PHOENIX – After postponing fall sports in August, Pac-12 CEOs called an audible Thursday and voted to play a shortened football season amid the COVID-19 pandemic.
Conference teams will compete in a seven-game season beginning Nov. 6. The Pac-12 Championship game is scheduled for Dec. 18, enabling conference teams to be considered for the College Football Playoff. No fans will be allowed in games.
“Our beacon was always going to be the health and safety of our student-athletes, including their mental health,” said Ray Anderson, Arizona State’s Vice President for University Athletics. “We were going to be relentless in the protection of our student-athletes.”
Anderson said he had yet to speak with Herm Edwards, but was sure the ASU football coach was “still jumping up and down somewhere.”
The conference was comfortable moving forward, Commissioner Larry Scott said, but added universities still need to work out with their home states how soon they can resume practice.
University of Oregon president Michael Schill said that while the conference is excited to forge ahead, it will carefully monitor COVID-19 cases in the Pac-12 footprint.
“We’re moving forward, but we’re not moving forward with our eyes closed,” he said.
Reports began spewing information around 4 p.m. MST, when the conference’s plans for a seven-game season came to light, which reversed earlier plans to cancel all sports throughout the fall semester.
A statement issued by the Pac-12 also confirmed that fans will not be allowed at the conference’s events until at least January, when it will meet again to discuss the pandemic.
Dr. Robert C. Robbins, President of the University of Arizona and a career cardiac surgeon, applauded Thursday’s decision.
“I am confident this plan to bring back fall sports can be successful,” Robbins said in a statement. “This step will provide a much-needed morale boost for the Arizona community and our fans around the nation.”
One school that will not be able to proceed right away with “necessary public health approvals” is Colorado.
Hours before Thursday’s vote, Boulder County, Colorado issued a public health order largely aimed toward students at the University of Colorado Boulder, prohibiting “gatherings of any size within the City of Boulder of anyone 18-22 years old.”
Specifically, Colorado’s football team will be unable to practice while the order remains in effect. It prohibits “outdoor exercise with a group in any form… for anyone 18-22.” Additionally, in the frequently asked questions linked with the order, Boulder County banned practices for local college teams because “this is considered a gathering.”
In a tweet, Sports Illustrated’s Pat Forde called Colorado “one of the more gung-ho schools for the re-start of football,” so this development raises questions about when the program can resume practices.
Orders like Boulder’s are the exact kind the conference has been working to overcome. Recently, California Gov. Gavin Newsom insisted that state-wide health orders weren’t keeping the state’s schools from playing, and Oregon Gov. Kate Brown issued an exemption allowing universities there to play football.
Additionally, according to reports, the California government agreed Thursday to expand their meeting limit to allow for football practices and games.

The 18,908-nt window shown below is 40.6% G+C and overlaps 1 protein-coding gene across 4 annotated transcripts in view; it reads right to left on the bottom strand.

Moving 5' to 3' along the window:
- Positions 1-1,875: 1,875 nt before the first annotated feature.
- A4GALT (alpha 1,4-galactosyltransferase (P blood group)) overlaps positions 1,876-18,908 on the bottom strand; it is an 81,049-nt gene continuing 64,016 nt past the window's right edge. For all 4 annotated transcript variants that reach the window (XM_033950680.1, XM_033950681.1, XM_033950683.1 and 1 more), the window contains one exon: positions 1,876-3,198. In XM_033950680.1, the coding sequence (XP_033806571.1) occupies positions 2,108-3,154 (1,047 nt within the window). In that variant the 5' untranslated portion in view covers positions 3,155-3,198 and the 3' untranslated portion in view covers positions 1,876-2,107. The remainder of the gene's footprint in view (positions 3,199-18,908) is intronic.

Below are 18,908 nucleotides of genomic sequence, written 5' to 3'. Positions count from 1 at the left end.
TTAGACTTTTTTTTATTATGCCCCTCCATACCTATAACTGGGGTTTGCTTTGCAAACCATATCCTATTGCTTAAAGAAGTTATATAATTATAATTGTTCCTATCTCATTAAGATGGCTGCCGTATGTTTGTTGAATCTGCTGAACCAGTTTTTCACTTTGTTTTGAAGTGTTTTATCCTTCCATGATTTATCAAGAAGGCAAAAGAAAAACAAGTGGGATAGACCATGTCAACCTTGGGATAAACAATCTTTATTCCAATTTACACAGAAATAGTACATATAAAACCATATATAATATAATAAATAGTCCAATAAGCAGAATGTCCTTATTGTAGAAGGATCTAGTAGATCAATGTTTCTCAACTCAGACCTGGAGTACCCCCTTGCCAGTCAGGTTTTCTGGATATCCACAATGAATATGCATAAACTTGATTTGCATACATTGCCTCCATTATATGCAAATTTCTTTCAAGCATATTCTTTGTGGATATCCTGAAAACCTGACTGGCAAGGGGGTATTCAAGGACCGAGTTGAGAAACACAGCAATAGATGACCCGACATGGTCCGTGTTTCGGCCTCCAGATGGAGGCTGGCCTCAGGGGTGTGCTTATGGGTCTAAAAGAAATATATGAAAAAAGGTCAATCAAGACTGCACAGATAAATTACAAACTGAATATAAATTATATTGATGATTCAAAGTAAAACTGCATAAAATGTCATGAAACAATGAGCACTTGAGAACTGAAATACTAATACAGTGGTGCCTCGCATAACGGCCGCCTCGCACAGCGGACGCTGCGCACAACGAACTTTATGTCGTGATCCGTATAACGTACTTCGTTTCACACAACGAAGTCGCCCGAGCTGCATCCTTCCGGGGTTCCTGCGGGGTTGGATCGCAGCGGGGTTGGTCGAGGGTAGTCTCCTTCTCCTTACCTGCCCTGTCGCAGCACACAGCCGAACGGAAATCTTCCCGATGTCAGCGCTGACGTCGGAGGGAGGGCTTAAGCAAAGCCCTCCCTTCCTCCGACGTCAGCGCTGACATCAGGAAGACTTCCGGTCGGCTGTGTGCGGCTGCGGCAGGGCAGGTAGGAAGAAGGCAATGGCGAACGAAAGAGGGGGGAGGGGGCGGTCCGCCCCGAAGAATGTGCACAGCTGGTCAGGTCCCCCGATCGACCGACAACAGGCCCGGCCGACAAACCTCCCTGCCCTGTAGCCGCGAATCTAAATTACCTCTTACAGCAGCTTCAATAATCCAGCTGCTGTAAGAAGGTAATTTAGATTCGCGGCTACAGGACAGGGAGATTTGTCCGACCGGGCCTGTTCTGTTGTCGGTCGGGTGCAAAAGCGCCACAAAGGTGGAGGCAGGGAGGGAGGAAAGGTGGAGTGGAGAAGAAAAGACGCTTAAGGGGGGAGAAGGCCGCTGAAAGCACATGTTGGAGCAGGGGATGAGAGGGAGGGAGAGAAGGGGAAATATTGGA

However, local orders and guidelines are proving to be a stronger obstacle. In particular, Stanford and California have struggled to get approval from local authorities in the Bay Area. Additionally, on the other side of the state, Los Angeles County’s guidelines still represent a tall hurdle for Southern California and UCLA to overcome.
Jon Wilner, Mercury News’ Pac-12 reporter and analyst, went as far as to tweet that “the Pac-12’s collective return has been undermined by UCLA’s upper administration not caring a lick about athletics.”
One thing that has been clear out of California is that players there want to play. USC quarterback Kedon Slovis, formerly of Desert Mountain High School in Scottsdale, helped lead an effort by the Trojans to get college football reinstated by Newsom.
“As we watched the NFL kick off over the weekend and our fellow college football players compete in the last few weeks, it left us wondering why we cannot join them,” USC players wrote to Gov. Newsom. “Our request of you is that you work with us — urgently and purposefully — to find a path forward for us to resume competitions later this fall so that we can have the same opportunity as other teams around the country to play for a national championship.”
Even with Boulder County’s order, there is a way back for the program. As things stand, the order is set to expire in two weeks on Oct. 8, so the Buffaloes cannot even practice or gather in-person until then.
With the season starting the weekend of Nov. 7, Colorado will have four weeks to prepare, barring an extension to the order. It is undoubtedly a tight window, but not impossible, especially when considering the Big 10’s timeline to its return to football.
One of the key’s in the Pac-12 decision, Dr. Doug Aukerman said, was increased testing because “the chance of spreading the disease diminishes. … That real made us more comfortable.”
About three weeks ago, the conference announced a partnership with a testing company that allows schools to test their athletes daily for coronavirus. The deal with Quidel allows for on-site rapid testing at each of its 12 schools and results in 15 minutes.